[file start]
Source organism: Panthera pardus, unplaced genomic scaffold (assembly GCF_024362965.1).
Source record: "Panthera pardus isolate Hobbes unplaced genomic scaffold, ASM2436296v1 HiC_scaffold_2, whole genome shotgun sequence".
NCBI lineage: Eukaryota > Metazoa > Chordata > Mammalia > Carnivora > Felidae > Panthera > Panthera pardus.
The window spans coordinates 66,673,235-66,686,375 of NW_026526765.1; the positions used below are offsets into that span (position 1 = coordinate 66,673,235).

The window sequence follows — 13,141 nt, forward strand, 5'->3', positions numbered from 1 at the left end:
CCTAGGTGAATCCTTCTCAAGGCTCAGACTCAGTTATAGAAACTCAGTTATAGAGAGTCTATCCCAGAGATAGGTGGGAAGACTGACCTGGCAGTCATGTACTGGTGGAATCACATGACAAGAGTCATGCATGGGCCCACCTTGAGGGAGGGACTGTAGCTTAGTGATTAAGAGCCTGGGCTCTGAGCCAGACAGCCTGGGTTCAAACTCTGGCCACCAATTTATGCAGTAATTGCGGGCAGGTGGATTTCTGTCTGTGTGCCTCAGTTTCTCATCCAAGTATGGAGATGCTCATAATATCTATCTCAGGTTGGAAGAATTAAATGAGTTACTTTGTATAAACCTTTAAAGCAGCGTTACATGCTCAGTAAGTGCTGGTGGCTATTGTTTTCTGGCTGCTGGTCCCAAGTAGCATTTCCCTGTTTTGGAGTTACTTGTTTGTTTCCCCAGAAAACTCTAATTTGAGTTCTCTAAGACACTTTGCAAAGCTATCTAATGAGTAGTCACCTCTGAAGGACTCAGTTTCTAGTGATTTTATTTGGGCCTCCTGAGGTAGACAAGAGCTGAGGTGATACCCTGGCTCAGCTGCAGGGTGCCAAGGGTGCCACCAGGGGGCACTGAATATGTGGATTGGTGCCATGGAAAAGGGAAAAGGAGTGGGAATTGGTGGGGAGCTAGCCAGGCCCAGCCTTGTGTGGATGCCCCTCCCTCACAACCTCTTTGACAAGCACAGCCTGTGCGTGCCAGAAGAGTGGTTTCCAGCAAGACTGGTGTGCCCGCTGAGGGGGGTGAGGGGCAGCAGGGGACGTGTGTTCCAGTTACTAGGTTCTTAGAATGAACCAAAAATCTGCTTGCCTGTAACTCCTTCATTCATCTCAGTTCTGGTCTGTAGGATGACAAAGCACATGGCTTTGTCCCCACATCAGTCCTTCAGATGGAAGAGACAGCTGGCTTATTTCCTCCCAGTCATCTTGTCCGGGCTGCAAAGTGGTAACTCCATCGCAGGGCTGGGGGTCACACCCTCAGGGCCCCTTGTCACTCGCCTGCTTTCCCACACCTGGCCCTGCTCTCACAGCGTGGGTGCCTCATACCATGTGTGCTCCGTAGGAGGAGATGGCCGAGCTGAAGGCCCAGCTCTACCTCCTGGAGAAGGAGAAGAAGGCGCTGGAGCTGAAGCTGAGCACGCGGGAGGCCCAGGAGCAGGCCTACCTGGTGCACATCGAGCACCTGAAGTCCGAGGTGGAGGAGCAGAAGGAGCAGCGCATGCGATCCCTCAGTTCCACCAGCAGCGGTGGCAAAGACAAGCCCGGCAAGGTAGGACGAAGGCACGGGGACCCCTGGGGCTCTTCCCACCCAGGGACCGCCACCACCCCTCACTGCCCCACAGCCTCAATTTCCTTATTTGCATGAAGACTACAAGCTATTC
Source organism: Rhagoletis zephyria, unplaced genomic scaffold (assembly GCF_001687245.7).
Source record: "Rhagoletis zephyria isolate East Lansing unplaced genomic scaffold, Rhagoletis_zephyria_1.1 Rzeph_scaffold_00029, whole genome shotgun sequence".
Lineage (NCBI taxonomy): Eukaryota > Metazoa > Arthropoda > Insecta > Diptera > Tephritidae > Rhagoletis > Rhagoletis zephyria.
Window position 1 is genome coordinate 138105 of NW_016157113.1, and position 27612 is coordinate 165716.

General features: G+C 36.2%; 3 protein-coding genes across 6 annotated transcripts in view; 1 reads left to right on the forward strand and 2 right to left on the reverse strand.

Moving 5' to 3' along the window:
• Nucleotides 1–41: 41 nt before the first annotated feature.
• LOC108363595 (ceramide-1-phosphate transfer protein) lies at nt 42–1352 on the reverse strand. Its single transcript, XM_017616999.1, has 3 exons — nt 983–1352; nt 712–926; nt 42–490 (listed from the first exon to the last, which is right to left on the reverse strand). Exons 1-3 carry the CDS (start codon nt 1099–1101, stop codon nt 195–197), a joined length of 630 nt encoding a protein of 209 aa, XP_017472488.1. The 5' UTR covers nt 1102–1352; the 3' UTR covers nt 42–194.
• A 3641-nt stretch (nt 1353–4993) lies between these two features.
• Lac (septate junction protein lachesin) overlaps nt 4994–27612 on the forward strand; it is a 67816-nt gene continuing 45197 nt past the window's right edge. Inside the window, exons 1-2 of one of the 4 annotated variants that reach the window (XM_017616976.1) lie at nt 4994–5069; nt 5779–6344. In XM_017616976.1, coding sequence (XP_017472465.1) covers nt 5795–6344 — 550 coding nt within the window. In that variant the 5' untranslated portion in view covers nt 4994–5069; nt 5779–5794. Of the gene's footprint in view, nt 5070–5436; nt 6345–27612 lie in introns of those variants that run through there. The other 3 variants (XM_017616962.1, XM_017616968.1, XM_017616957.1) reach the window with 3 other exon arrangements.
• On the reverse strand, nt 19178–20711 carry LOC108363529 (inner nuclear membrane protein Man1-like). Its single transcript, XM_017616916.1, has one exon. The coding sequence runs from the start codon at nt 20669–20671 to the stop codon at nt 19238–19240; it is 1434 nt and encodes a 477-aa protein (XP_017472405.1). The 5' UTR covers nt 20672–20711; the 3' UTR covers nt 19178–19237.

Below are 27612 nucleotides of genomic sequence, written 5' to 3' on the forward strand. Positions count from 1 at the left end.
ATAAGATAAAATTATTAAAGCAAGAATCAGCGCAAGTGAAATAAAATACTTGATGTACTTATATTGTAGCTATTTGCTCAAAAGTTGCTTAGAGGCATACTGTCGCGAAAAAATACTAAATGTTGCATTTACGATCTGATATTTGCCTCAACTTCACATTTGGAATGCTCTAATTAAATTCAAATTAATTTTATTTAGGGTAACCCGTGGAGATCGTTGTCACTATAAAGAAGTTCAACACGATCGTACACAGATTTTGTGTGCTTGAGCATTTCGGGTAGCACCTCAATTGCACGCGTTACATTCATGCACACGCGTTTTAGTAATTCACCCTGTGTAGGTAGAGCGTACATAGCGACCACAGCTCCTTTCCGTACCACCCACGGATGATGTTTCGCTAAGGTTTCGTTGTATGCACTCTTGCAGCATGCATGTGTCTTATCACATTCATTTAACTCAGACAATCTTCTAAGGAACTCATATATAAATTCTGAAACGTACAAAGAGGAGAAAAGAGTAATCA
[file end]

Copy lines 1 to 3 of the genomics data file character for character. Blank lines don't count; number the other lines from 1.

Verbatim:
Source organism: Panthera pardus, unplaced genomic scaffold (assembly GCF_024362965.1).
Source record: "Panthera pardus isolate Hobbes unplaced genomic scaffold, ASM2436296v1 HiC_scaffold_2, whole genome shotgun sequence".
NCBI lineage: Eukaryota > Metazoa > Chordata > Mammalia > Carnivora > Felidae > Panthera > Panthera pardus.